Feeds

China blames web for gun smuggling crims

State tries to justify even greater online snooping

Top 5 reasons to deploy VMware with Tegile

The Chinese authorities are blaming the world wide web and multinational delivery companies for a rise in gun smuggling into the People’s Republic.

A China Daily report claimed that criminal gangs are increasingly turning to the web to trade illegal weapons and then using express delivery networks to ship them into the country because they stand less chance of detection this way than if carrying them through land border checkpoints.

Police smashed 69 gun-smuggling rings and 20 criminal gangs last year, and thanks to a three month web crackdown begun in August, 2,000 guns and 32,000 bullets were confiscated, the report continued.

The firearms came from Asia, the US and Europe, and multinational delivery firms were urged to regulate their services more carefully to comply with local laws.

Qian Xiongfe, a senior officer from the Ministry of Public Security, told the paper that police would focus even greater scrutiny on suspected web sites, online forums and blogs going forward, as well as delivery companies.

Given that the China Daily is a state-run newspaper, as all of the media outlets are in China, this article could probably be viewed as a nice bit of PR for the shadowy ministry, and yet another means of justifying the state’s tough web monitoring laws.

While China continues to grow economically and has done much to engage internationally on the political and diplomatic front, the country is widely seen to have taken a turn for the worse when it comes to online freedoms under the presidency of Hu Jintao.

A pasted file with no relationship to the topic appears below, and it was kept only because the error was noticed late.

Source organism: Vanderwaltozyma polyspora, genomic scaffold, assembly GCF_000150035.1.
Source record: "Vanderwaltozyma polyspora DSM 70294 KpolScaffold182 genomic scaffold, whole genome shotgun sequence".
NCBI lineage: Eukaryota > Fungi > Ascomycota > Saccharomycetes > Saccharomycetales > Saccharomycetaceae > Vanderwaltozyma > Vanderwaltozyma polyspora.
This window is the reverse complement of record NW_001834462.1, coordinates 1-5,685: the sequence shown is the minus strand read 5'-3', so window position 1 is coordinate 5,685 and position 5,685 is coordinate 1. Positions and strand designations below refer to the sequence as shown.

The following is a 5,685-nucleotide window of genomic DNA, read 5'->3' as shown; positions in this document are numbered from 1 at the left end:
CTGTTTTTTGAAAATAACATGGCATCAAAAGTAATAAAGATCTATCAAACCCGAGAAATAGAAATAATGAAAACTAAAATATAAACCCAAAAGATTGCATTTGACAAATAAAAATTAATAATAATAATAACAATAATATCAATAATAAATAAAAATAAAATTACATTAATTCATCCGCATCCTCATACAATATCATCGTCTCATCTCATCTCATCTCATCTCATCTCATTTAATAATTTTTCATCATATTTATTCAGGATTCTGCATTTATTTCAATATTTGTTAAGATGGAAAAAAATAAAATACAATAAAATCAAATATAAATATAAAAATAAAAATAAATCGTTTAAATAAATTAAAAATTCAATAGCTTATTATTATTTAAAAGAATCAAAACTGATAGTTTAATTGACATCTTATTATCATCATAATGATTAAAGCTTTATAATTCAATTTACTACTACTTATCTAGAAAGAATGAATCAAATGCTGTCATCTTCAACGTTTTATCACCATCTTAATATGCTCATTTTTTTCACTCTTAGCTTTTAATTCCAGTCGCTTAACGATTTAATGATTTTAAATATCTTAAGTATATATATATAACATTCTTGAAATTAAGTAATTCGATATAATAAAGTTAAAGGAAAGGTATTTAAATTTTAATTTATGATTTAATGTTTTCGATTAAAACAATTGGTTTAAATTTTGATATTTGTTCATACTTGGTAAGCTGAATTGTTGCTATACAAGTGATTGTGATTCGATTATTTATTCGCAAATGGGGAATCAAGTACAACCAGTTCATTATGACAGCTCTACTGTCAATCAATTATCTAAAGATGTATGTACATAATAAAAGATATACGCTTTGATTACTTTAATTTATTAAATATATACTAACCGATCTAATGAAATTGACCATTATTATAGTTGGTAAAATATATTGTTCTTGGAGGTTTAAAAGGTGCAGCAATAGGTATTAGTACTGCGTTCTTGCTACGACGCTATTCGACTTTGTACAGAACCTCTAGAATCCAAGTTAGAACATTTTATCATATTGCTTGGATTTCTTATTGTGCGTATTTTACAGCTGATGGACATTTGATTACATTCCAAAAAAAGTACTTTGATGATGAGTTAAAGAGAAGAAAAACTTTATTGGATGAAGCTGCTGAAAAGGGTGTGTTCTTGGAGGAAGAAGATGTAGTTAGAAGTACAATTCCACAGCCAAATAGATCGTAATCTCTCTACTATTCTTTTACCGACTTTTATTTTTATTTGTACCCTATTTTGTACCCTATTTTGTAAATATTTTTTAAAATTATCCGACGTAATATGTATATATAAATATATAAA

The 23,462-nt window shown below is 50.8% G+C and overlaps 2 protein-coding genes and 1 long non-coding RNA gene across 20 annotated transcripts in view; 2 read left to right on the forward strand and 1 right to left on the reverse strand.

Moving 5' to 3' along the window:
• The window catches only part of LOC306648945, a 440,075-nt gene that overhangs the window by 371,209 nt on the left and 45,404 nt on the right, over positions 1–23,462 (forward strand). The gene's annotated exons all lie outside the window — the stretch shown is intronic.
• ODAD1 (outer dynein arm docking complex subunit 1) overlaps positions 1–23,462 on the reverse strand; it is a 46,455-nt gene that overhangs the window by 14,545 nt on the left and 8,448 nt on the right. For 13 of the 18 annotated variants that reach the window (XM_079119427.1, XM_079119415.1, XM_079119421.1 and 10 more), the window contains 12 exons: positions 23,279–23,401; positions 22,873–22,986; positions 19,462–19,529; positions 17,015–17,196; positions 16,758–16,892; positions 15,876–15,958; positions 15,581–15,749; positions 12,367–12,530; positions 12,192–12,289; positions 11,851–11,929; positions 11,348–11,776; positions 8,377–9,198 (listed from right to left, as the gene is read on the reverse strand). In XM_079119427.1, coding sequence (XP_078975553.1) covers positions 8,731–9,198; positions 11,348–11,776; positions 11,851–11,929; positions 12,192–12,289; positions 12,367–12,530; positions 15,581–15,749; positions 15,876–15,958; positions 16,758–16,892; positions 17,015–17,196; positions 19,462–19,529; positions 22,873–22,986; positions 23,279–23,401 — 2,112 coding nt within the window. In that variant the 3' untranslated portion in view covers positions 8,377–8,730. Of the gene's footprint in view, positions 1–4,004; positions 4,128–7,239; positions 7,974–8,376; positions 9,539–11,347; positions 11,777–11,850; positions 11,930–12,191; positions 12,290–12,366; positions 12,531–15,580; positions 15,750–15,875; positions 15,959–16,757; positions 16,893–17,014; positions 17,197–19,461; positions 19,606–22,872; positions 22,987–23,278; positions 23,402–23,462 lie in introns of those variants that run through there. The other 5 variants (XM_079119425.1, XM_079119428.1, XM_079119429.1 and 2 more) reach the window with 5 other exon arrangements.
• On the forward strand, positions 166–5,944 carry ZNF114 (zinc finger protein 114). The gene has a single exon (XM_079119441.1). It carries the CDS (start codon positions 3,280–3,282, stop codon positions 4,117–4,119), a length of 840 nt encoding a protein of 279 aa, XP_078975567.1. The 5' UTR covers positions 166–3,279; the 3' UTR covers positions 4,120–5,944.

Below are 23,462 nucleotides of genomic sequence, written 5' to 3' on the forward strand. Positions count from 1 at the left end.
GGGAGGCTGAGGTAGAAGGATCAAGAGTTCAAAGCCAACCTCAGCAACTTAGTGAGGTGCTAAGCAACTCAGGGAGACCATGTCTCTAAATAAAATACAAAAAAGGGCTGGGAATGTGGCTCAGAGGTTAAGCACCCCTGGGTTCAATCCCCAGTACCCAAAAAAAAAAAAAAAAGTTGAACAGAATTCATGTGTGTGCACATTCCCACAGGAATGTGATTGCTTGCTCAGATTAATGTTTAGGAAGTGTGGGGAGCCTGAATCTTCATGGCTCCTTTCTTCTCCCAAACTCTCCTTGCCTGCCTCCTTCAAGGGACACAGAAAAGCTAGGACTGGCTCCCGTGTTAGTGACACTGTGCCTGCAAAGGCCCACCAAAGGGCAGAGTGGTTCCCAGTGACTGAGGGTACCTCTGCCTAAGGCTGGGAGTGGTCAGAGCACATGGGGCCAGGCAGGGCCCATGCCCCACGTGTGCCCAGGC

Aside from the shuttering of thousands of web sites deemed fraudulent, pornographic or harmful to society in some other way, the authorities have now turned their attention to micro-blogs, which they view with suspicion as a potentially disruptive force.

Most recently, web companies Sina and Tencent were punished and ordered to clean up their Twitter-like platforms after a crackdown on unfounded rumours of a political coup at the apex of the Communist Party which spread online last month. ®

Internet Security Threat Report 2014

More from The Register

next story
'Kim Kardashian snaps naked selfies with a BLACKBERRY'. *Twitterati gasps*
More alleged private, nude celeb pics appear online
Hackers pop Brazil newspaper to root home routers
Step One: try default passwords. Step Two: Repeat Step One until success
UK.gov lobs another fistful of change at SME infosec nightmares
Senior Lib Dem in 'trying to be relevant' shocker. It's only taxpayers' money, after all
Spies would need SUPER POWERS to tap undersea cables
Why mess with armoured 10kV cables when land-based, and legal, snoop tools are easier?
TOR users become FBI's No.1 hacking target after legal power grab
Be afeared, me hearties, these scoundrels be spying our signals
Snowden, Dotcom, throw bombs into NZ election campaign
Claim of tapped undersea cable refuted by Kiwi PM as Kim claims extradition plot
Freenode IRC users told to change passwords after securo-breach
Miscreants probably got in, you guys know the drill by now
THREE QUARTERS of Android mobes open to web page spy bug
Metasploit module gobbles KitKat SOP slop
BitTorrent's peer-to-peer chat app Bleep goes live as public alpha
A good day for privacy as invisble.im also reveals its approach to untraceable chats
prev story

Whitepapers

Secure remote control for conventional and virtual desktops
Balancing user privacy and privileged access, in accordance with compliance frameworks and legislation. Evaluating any potential remote control choice.
Intelligent flash storage arrays
Tegile Intelligent Storage Arrays with IntelliFlash helps IT boost storage utilization and effciency while delivering unmatched storage savings and performance.
WIN a very cool portable ZX Spectrum
Win a one-off portable Spectrum built by legendary hardware hacker Ben Heck
High Performance for All
While HPC is not new, it has traditionally been seen as a specialist area – is it now geared up to meet more mainstream requirements?
Beginner's guide to SSL certificates
De-mystify the technology involved and give you the information you need to make the best decision when considering your online security options.